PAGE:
Turn Your Water into Wine

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It has been argued on countless occasions that the drinking age in America should be lowered. The basis for these arguments is that if one can vote for the president of the country, who determines the rules that govern our way of life, they should be able to drink; if one can voluntarily risk one’s life to defend the freedom of the country they love at war, they should not be bound to a limit on what they can consume. However valid, I will not be arguing from this stance. If these were the only criteria, then it would be just as effective to raise the legal age to vote, enlist in the armed forces, get married, enter legal contracts, be tried as adults, and serve on a jury. However still, this would be contrary to progress. I assert that the drinking age in America should be lowered for the sanity and health of the nation for even truer reasons.

Drinking alcohol is like driving. One does not simply sit behind the wheel for the first time and drive safely and immaculately. The learning stage is critical and essential. For this reason, citizens obtain a learning permit after passing a test on the rules of the road, then a driver’s license, allowing them to drive alone, after hours of practice with an experienced individual. By this time, the well-trained individual knows from experience not to step on the gas and accelerate into the back of a stopped vehicle; they know instead to decelerate or change their route to avoid the clog in the machine. It is undeniable that no one would dream of omitting the requirement of the critical learning permit stage, allowing young drivers to dive into the deep end without any practice.

Drinking follows the same premise. Adolescents that are neglected education on drinking in moderation are fifteen-year-olds jumping into the driver’s seat without a clue as to the operation of a car, potentially causing injurious or fatal harm to his- or herself or the innocent bystanders around him or her. When these adolescents consume alcohol, more often than not, they turn to binge drinking. A far better option is to teach adolescents the principles of drinking responsibly, as with driving, and further hold them accountable for their actions.

Furthermore, a drinking age of 21 places a certain taboo on the practice, thus making it more desirable. Consider, for example, national prohibition in the 1920s, which was highly unsuccessful. The stringent regulation of alcohol consumption resulted in an increase in illegal consumption. People participated in underground activity because the expensive law proved to be essentially difficult to enforce. People are attracted to doing whatever is banned, especially underage alcohol consumption, and there is a certain thrill in breaking this law. Rules are made to be broken: the temptation is simply too overwhelming.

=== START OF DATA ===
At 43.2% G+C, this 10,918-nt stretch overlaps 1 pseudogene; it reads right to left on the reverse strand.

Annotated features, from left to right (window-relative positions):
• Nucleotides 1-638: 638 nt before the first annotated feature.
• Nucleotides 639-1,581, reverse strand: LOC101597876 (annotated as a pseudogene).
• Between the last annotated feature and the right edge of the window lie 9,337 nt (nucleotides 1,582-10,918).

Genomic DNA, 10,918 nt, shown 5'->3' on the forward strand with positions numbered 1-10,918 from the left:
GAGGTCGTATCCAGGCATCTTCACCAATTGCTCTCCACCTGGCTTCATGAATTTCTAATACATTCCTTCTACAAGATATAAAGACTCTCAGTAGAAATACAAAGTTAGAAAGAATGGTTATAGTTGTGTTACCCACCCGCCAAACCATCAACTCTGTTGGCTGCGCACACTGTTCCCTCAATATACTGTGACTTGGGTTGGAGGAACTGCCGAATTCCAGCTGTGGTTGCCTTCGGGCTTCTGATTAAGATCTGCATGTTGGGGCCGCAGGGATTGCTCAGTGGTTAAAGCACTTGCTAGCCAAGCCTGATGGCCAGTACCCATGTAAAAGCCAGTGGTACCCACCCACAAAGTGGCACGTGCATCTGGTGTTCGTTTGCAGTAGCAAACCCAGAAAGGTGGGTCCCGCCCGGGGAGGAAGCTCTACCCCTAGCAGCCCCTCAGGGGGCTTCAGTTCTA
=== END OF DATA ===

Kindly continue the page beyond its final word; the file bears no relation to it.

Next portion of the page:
If teens and adolescents were allowed to drink small amounts in controlled environments, they would not be forced to do so in hiding, at venues such as parties and college dorms, where drinking is prevalent. Take, for instance, a teen that refrains from drinking until their 21st birthday, when they pick up an addiction to alcohol and overindulge in the substance as a way of making up for lost time, not knowing how to conduct themselves around alcohol. It is suggested that at a certain age, adolescents should be allowed to consume limited amounts in places such as restaurants or at home with their parents. This would teach them responsibility, and therefore safety, when drinking, in a manner equivalent to giving a teen a learning permit before a license. Drinking would become a normal, culture-enhancing activity can more easily be done in moderation.

My older brother, for instance, has had too many encounters with binge drinking. From a budding age, since the beginning of high school, he made a habit of drinking at parties, fraternity houses, and other similar venues. This habit has proved incredibly difficult to shake. He has been charged with a couple DUIs, MICs, now has an interlock device installed in his car, and made an unsuccessful pass at an Alcoholics Anonymous class. He has admitted to the delight he gets from breaking the rules, and the adventure that spawns from getting around the roadblocks and navigating the loopholes. “It’s not the alcohol that is so great. I don’t like how it tastes, actually. It’s all about the experience,” he has told me on countless occasions. Once, while drinking excessively at a large party, the violent effects of the booze won the battle, and he came home noticeably injured. However, he refused to seek any medical attention, and to this day will not speak a word of what happened that night, for fear of retaliation of the law that he had broken. The legal consequences not only drove him to drink because of the thrill in breaking a taboo, but eventually caused physical harm that was not taken care of. Today, he still struggles with this unsafe addiction, and is only one of a large number of America’s youth that faces this tragic melee. Some suffer more fatal consequences as a result of the accidents caused by underage binge drinking—death of the innocent is too great a price to pay.